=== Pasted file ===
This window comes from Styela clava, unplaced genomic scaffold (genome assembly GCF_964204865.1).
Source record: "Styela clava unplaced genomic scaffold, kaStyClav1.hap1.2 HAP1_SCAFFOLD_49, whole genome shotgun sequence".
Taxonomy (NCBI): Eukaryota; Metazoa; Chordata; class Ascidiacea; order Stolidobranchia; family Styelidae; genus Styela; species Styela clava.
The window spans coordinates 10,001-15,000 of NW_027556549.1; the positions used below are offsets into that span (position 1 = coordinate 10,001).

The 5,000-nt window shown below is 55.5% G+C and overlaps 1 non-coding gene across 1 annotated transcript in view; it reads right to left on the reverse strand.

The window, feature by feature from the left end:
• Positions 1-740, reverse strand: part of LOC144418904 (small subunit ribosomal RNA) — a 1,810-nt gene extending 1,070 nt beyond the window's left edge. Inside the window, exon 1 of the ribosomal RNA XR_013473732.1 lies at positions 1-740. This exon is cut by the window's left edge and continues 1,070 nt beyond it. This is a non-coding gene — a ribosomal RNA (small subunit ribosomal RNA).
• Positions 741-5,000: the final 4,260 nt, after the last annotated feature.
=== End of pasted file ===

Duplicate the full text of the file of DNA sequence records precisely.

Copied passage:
This window comes from Styela clava, unplaced genomic scaffold (genome assembly GCF_964204865.1).
Source record: "Styela clava unplaced genomic scaffold, kaStyClav1.hap1.2 HAP1_SCAFFOLD_49, whole genome shotgun sequence".
Taxonomy (NCBI): Eukaryota; Metazoa; Chordata; class Ascidiacea; order Stolidobranchia; family Styelidae; genus Styela; species Styela clava.
The window spans coordinates 10,001-15,000 of NW_027556549.1; the positions used below are offsets into that span (position 1 = coordinate 10,001).

The 5,000-nt window shown below is 55.5% G+C and overlaps 1 non-coding gene across 1 annotated transcript in view; it reads right to left on the reverse strand.

The window, feature by feature from the left end:
• Positions 1-740, reverse strand: part of LOC144418904 (small subunit ribosomal RNA) — a 1,810-nt gene extending 1,070 nt beyond the window's left edge. Inside the window, exon 1 of the ribosomal RNA XR_013473732.1 lies at positions 1-740. This exon is cut by the window's left edge and continues 1,070 nt beyond it. This is a non-coding gene — a ribosomal RNA (small subunit ribosomal RNA).
• Positions 741-5,000: the final 4,260 nt, after the last annotated feature.